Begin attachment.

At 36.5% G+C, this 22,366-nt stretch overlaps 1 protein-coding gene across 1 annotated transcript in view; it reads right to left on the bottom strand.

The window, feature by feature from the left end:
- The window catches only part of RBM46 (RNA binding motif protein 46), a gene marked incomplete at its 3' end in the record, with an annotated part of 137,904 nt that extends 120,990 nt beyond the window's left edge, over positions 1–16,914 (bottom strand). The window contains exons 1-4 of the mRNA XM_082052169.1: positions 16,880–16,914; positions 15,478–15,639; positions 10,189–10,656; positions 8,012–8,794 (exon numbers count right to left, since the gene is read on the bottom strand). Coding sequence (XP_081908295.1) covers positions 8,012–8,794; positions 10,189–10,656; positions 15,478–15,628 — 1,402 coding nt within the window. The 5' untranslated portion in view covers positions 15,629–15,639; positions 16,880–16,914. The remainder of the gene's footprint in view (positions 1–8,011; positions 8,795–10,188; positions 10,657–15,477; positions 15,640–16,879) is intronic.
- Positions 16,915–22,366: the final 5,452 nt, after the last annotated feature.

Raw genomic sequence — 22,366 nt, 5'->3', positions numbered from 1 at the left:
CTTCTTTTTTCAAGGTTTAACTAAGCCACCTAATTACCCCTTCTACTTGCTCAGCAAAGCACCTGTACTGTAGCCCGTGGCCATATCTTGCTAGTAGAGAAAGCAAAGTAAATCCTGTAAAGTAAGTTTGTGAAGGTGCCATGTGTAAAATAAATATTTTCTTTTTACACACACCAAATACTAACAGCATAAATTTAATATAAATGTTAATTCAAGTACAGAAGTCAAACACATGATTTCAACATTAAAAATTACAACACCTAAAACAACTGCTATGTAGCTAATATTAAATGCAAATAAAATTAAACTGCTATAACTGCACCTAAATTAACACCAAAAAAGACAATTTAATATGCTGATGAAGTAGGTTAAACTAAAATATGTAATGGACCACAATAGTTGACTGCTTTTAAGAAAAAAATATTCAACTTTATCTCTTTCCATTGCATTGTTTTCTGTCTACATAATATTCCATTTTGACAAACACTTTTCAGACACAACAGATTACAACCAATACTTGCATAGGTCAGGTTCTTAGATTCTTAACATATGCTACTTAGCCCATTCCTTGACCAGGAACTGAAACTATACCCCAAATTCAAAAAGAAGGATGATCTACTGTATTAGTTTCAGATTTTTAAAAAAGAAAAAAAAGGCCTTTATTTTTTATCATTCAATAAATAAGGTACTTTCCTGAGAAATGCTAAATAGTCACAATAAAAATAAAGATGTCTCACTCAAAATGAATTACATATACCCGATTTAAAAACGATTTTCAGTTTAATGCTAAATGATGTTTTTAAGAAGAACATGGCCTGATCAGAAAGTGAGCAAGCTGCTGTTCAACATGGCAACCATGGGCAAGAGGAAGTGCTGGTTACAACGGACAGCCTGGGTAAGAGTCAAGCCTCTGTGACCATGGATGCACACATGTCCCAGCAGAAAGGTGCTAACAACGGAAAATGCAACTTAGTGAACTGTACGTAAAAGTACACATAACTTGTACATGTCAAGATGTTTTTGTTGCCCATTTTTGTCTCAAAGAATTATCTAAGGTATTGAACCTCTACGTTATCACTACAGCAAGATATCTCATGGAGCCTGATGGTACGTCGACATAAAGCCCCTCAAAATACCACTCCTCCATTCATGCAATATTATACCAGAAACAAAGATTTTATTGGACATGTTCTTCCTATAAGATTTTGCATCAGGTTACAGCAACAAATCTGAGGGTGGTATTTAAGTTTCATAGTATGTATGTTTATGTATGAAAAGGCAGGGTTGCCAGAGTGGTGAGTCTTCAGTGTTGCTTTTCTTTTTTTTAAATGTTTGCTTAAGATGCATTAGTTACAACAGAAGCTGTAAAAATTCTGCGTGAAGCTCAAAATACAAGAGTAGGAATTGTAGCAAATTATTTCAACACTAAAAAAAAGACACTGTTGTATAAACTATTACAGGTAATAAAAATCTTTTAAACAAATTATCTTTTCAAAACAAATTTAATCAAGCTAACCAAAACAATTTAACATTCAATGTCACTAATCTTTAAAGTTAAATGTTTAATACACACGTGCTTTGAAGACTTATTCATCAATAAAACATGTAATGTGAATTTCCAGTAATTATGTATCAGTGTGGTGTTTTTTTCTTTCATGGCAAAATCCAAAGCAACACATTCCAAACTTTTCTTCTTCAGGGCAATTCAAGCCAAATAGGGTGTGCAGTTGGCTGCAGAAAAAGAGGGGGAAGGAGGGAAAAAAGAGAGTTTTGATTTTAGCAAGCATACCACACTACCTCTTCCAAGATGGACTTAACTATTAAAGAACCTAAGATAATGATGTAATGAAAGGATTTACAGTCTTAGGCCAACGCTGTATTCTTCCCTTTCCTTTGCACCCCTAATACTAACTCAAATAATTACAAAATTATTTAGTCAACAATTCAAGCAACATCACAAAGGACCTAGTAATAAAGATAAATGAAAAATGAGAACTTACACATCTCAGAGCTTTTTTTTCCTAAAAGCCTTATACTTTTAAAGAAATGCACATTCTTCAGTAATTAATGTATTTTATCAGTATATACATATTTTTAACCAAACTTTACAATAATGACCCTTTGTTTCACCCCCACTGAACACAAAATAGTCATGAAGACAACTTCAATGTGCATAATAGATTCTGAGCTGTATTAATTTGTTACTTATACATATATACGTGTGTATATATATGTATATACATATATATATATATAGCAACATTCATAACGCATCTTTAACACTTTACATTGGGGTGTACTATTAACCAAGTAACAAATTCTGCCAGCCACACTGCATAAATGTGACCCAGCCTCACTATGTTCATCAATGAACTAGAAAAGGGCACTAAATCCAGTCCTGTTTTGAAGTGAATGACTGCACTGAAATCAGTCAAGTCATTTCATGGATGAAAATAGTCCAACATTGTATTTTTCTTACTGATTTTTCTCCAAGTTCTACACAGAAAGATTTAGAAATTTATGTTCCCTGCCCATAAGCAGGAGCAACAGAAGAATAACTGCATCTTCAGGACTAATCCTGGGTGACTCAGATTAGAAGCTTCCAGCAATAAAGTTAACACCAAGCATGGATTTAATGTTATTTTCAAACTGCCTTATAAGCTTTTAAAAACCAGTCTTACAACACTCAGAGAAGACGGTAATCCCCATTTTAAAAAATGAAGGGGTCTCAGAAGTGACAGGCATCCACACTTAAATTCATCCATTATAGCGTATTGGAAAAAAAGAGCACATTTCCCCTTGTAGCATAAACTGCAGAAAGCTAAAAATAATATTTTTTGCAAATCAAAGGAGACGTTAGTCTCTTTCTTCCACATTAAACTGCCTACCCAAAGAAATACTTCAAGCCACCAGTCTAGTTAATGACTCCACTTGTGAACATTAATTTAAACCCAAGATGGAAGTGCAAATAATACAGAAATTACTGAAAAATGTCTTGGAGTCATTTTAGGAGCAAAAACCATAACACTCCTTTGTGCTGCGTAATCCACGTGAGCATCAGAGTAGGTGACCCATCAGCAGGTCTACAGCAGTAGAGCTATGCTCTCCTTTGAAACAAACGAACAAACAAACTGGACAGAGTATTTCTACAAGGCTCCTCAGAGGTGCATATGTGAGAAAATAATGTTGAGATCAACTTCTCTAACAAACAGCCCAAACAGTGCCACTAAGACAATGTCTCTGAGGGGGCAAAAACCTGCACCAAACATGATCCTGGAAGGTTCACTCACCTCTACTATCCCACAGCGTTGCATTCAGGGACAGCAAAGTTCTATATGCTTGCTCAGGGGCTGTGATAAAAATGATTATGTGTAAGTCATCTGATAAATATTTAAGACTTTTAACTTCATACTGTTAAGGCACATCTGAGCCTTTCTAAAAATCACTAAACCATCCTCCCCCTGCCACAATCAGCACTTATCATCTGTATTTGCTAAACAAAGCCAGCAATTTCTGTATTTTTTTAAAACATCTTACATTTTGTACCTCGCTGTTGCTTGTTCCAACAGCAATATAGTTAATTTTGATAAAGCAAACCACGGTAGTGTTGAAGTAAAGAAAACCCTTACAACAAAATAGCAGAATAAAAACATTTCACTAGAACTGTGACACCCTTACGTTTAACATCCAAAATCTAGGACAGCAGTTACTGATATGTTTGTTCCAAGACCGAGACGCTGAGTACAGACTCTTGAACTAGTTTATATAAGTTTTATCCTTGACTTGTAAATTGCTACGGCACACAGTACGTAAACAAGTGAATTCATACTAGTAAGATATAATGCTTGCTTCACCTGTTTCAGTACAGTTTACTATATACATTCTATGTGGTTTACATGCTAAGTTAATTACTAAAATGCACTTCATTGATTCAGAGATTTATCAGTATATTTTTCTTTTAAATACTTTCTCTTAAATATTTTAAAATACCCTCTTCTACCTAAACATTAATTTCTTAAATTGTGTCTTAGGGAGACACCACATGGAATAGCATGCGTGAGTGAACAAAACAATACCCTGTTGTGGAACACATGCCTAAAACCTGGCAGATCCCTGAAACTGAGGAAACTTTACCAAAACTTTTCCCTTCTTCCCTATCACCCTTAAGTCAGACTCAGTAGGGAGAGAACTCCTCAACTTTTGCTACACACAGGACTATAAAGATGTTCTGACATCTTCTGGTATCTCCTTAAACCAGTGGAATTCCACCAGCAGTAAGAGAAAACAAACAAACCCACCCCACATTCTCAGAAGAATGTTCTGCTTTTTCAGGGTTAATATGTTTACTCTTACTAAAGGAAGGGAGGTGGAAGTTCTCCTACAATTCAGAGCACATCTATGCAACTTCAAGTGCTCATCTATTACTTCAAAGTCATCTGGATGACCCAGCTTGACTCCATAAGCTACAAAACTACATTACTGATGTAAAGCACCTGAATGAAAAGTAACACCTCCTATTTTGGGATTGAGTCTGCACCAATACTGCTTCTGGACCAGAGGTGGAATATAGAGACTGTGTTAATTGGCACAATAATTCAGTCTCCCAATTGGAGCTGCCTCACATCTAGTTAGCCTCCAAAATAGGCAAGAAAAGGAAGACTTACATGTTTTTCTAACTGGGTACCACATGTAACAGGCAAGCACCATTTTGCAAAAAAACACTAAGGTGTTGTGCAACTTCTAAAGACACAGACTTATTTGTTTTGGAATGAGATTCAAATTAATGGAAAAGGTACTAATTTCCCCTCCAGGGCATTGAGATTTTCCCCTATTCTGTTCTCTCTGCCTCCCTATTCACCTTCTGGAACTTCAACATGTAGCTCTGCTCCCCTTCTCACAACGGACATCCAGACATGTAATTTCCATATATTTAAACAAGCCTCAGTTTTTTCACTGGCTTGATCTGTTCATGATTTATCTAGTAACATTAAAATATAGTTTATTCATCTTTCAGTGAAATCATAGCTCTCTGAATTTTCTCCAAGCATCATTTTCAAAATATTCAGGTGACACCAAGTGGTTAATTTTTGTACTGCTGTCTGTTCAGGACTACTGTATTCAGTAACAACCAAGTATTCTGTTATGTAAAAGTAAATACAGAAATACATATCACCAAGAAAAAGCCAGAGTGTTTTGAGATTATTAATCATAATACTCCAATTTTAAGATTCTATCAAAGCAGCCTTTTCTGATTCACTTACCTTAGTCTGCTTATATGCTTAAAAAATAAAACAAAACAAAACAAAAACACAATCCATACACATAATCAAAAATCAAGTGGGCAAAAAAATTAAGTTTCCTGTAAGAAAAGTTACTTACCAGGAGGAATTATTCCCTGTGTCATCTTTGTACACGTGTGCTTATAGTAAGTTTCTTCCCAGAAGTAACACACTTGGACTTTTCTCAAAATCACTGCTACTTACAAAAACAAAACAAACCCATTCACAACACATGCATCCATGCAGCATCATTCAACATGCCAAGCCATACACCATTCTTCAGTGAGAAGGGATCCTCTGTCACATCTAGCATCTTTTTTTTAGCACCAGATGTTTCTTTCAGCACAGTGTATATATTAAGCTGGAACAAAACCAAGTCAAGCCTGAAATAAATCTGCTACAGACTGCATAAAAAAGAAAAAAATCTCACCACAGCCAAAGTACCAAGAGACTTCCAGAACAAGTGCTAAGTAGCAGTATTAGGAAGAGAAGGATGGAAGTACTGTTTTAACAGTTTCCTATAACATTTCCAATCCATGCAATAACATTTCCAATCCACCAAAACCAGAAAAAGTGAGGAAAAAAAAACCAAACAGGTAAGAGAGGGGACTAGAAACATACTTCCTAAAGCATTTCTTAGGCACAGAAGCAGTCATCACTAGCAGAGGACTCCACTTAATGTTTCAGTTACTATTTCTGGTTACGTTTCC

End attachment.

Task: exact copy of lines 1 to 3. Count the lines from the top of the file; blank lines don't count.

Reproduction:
At 36.5% G+C, this 22,366-nt stretch overlaps 1 protein-coding gene across 1 annotated transcript in view; it reads right to left on the bottom strand.

The window, feature by feature from the left end:
- The window catches only part of RBM46 (RNA binding motif protein 46), a gene marked incomplete at its 3' end in the record, with an annotated part of 137,904 nt that extends 120,990 nt beyond the window's left edge, over positions 1–16,914 (bottom strand). The window contains exons 1-4 of the mRNA XM_082052169.1: positions 16,880–16,914; positions 15,478–15,639; positions 10,189–10,656; positions 8,012–8,794 (exon numbers count right to left, since the gene is read on the bottom strand). Coding sequence (XP_081908295.1) covers positions 8,012–8,794; positions 10,189–10,656; positions 15,478–15,628 — 1,402 coding nt within the window. The 5' untranslated portion in view covers positions 15,629–15,639; positions 16,880–16,914. The remainder of the gene's footprint in view (positions 1–8,011; positions 8,795–10,188; positions 10,657–15,477; positions 15,640–16,879) is intronic.